from the missed-that-in-the-background-check dept.
Between January 2013 and May 2015, one employee at the U.S. embassy in London hacked into over 400 online accounts belonging to at least 200 victims and forwarded at least 1,300 messages to himself:
Michael Ford, who worked in the American embassy in London, pleaded guilty to nine charges of cyber-stalking, seven of computer hacking to extort and one of wire fraud. He preyed on sorority members at US universities and aspiring models. Ford used the details he learned after hacking the women to find new victims.
The 36-year-old, from Atlanta, in the American state of Georgia, posed as technical support staff from a well-known email company and sent phishing messages to thousands of potential victims. Pretending to be a member of the non-existent account-deletion team, he told them their accounts would be closed unless they sent him their passwords. He then accessed their email and social media accounts in search of explicit photos and other personal information, such as home and work addresses, employment information and details about family members.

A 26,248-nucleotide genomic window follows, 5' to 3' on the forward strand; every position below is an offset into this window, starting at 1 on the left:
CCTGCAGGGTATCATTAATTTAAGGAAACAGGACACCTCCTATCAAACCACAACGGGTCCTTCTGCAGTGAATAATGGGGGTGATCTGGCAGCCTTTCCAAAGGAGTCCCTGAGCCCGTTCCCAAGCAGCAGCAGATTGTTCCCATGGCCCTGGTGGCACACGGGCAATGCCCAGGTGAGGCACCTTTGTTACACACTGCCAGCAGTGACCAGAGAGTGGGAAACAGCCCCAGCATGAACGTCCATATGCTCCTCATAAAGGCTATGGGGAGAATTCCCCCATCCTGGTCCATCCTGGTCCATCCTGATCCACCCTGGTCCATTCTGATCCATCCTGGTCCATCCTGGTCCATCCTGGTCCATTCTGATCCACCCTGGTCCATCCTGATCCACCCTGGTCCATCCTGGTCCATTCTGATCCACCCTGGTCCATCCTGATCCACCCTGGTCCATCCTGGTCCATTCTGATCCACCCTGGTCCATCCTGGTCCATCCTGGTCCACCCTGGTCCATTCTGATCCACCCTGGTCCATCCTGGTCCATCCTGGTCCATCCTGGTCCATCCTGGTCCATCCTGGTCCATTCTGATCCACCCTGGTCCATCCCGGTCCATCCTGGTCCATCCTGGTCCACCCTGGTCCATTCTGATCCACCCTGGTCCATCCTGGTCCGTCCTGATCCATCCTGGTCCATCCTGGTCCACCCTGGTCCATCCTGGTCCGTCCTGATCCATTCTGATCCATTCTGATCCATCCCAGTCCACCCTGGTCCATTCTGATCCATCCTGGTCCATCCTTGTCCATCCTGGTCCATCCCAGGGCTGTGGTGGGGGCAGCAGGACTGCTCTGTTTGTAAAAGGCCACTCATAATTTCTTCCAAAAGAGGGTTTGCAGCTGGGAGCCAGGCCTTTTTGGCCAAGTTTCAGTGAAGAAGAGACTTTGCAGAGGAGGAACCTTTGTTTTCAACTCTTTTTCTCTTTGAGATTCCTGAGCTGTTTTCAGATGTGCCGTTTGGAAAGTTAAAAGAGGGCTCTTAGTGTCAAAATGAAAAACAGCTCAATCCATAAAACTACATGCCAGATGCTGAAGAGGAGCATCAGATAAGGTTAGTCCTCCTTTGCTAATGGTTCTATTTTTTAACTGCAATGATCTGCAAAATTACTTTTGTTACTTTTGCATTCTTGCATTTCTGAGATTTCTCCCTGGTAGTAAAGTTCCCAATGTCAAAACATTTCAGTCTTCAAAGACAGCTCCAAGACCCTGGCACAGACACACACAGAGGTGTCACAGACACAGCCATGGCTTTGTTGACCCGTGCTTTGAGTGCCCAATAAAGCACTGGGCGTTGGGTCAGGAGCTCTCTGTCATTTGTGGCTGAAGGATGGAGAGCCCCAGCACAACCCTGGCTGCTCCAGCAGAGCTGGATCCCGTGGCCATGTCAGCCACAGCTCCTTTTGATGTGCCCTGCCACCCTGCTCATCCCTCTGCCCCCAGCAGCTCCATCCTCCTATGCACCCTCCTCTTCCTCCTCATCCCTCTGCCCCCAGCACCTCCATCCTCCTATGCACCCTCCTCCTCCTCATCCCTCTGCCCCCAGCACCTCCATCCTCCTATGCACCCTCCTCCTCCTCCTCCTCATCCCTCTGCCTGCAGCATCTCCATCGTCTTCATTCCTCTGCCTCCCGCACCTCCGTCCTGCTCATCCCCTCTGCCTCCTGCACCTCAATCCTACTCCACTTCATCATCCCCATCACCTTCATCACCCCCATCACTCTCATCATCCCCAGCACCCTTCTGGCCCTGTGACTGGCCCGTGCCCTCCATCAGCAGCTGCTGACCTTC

He used that information to demand additional sexually explicit material, such as videos of the women undressing in changing rooms at pools and shops. If they refused, Ford would respond with escalating threats that included messages such as: "Don't worry, it's not like I know where you live." He also posted explicit photos of the women online or sent them to friends and family.